How Advertisers Can Adapt to the New Privacy Ecosystem

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By Lloyd Davies, Managing Director of Making Science UK

As online data privacy restrictions continue to tighten, even the biggest companies are not immune. Google recently fell foul of the French Data Protection Act, with the Commission Nationale Informatique & Libertés (CNIL) threatening fines over the tech giant’s violation of cookie consent laws. In response, Google reengineered its cookie consent framework, letting users more easily opt out.

But this is only the tip of the iceberg; the looming loss of third party data – despite Google recently delaying the phase out – and increased consumer awareness over privacy rights has dramatically changed the landscape and created a new privacy ecosystem. With the shift already underway, there is a pressing need for advertisers to rethink the way resources are organised according to measurement, attribution and programmatic activations.

Collecting Data

The implementation of tighter privacy restrictions has a serious effect on many companies’ targeting strategy – failing to find a solution could result in companies losing up to 25% of their collected data.

First party data is increasingly important in the privacy ecosystem, and will become more so as the cookie is retired. Safely collecting and storing this data will be key in streamlining activation, measurement and attribution – especially for smaller brands who lack the large data pools of larger companies.

Google has put forward several solutions to assist with privacy secure data collection. The first is Consent Mode, which allows markers to collect site interactions without the use of identifiers by adjusting the behaviour of Google tags and scripts based on the consent given by site visitors. The second tool is Google Analytics 4 (GA4). This new suite will replace Universal Analytics in 2023, and is an update that has privacy built into its core. It allows marketers to gain more granular data control, making it easier for advertisers to comply with specific regulations, such as GDPR or CCPA.

Powerful Personalisation

Personalisation’s ability to reach consumers is undisputed. Companies that capitalise on personalisation are able to get 40% more revenue than those who do not optimise their strategies. Consumers are not only used to seeing personalisation, but have embraced its benefits, with 81% of consumers saying they would not interact with a brand’s communication if it was not personalised.

The new privacy ecosystem throws up problems for brands’ personalisation efforts, and customers are noticing – nearly two-thirds of UK consumers have been left frustrated by a brands personalisation efforts. Personalising at the scale and depth needed to truly chime with consumers is a large task and 60% of executives believe it is an area that needs significantly more investment.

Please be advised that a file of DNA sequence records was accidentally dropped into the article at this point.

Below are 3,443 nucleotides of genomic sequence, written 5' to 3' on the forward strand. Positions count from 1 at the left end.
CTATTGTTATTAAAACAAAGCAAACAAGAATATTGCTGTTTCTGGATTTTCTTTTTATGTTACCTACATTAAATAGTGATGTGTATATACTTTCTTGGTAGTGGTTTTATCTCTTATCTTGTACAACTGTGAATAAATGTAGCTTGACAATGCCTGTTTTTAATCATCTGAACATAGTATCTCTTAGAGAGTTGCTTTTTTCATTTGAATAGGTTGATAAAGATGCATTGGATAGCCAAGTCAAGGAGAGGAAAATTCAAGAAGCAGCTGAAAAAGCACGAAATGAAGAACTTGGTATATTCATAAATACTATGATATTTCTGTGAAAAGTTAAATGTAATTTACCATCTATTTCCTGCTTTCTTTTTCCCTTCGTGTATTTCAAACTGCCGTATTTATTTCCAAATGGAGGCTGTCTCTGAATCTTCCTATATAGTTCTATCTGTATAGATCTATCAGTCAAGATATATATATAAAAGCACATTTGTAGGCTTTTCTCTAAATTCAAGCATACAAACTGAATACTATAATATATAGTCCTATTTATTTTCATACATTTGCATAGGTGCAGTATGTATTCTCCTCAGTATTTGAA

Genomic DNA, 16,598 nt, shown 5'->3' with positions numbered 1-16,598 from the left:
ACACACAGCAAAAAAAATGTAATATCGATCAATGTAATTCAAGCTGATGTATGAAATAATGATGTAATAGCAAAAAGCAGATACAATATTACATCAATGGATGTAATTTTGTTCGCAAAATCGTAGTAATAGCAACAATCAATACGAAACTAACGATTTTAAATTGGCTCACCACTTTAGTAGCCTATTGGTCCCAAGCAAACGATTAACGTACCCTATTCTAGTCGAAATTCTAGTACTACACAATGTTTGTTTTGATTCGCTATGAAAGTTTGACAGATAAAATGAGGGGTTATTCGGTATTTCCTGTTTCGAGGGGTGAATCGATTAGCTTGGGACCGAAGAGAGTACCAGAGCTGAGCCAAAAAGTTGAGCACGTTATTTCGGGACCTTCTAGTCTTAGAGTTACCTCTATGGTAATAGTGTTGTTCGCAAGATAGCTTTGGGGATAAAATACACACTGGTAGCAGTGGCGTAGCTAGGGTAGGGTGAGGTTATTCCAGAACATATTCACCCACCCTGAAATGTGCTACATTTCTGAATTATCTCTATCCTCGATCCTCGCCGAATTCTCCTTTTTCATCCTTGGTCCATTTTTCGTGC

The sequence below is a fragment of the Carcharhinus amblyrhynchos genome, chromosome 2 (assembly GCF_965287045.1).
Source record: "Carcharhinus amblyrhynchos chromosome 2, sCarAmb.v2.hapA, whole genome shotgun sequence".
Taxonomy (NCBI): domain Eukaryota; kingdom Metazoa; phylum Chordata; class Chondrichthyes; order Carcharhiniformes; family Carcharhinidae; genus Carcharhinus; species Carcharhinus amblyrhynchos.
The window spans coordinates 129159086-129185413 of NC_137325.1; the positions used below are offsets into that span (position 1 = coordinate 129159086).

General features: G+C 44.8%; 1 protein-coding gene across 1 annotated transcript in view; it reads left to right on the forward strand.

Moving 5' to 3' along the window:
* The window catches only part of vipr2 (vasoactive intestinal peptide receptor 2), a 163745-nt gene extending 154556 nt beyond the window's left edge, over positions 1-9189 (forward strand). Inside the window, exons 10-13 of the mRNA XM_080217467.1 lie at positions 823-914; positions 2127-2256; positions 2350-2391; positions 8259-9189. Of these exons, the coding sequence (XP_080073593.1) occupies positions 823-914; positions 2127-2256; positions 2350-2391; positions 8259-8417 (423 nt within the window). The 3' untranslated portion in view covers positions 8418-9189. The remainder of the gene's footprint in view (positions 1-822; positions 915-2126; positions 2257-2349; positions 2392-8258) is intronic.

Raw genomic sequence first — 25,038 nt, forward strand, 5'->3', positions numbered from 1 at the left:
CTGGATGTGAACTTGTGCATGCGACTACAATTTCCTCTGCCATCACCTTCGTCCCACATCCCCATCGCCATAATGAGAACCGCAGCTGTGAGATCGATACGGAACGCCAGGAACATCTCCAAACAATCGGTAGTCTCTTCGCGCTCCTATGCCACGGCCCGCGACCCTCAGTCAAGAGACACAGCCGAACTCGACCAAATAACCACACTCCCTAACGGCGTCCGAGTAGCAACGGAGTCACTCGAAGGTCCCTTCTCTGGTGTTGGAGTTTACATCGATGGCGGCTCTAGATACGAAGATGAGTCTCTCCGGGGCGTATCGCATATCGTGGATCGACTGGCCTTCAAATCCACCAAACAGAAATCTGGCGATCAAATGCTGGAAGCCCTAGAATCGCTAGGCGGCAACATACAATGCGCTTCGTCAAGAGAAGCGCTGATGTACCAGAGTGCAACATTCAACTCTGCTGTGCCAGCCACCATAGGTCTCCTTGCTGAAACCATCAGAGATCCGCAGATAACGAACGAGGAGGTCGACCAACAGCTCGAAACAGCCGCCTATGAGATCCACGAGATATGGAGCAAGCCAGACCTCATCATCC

AI can prove a powerful tool for personalisation, helping brands reach scale in their efforts at speed, with the heavy-lifting being taken care of by the software and without collecting their data, instead personalising messaging based on their interests.

Take, for example, search engine marketing. Though effective at attracting the interest of consumers at the top of the sales funnel, it can be difficult for brands to stand out. But by combining AI with a natural language generation tool, ads can be tailored exactly to the search terms of individual consumers without the need for time intensive copywriting. Travel company Iberostar utilised these tools in a recent search engine marketing campaign, which led to a direct increase in profitability and 18.1% increase in click-through rates.

Optimising Budgets

Despite UK marketing budgets continuing to grow in Q2 2022, the increasing cost of living and rapid inflation has sown worry among marketers, with reductions in ad spend expected.  For marketers cutting back budgets, having a grasp on which areas are providing good ROI is an imperative.

Good data housekeeping not only ensures that data is up-to-date, but also privacy compliant. While there are many tech solutions that can assist with this task, keeping implementation simple makes budgeting more effective in the long run. Tools that flag potential discrepancies and issue, consent management platforms and both Consent Mode and GA4 can all be utilised to reduce waste. A strategy utilising a tested data method as the focus is the best way for brands to prevent budget wastage.

Brands and marketers need to look at the new privacy ecosystem not as a threat, but instead as an opportunity. Though some ways to reach and target consumers may become obsolete, others are constantly opening up and trialling these new methods before third-party data is taken away is key to being ready for when they do. By getting ahead of the curve, future-proofing against incoming legislation and properly managing data, companies can reduce waste while still reaching audiences in a highly personalised manner.

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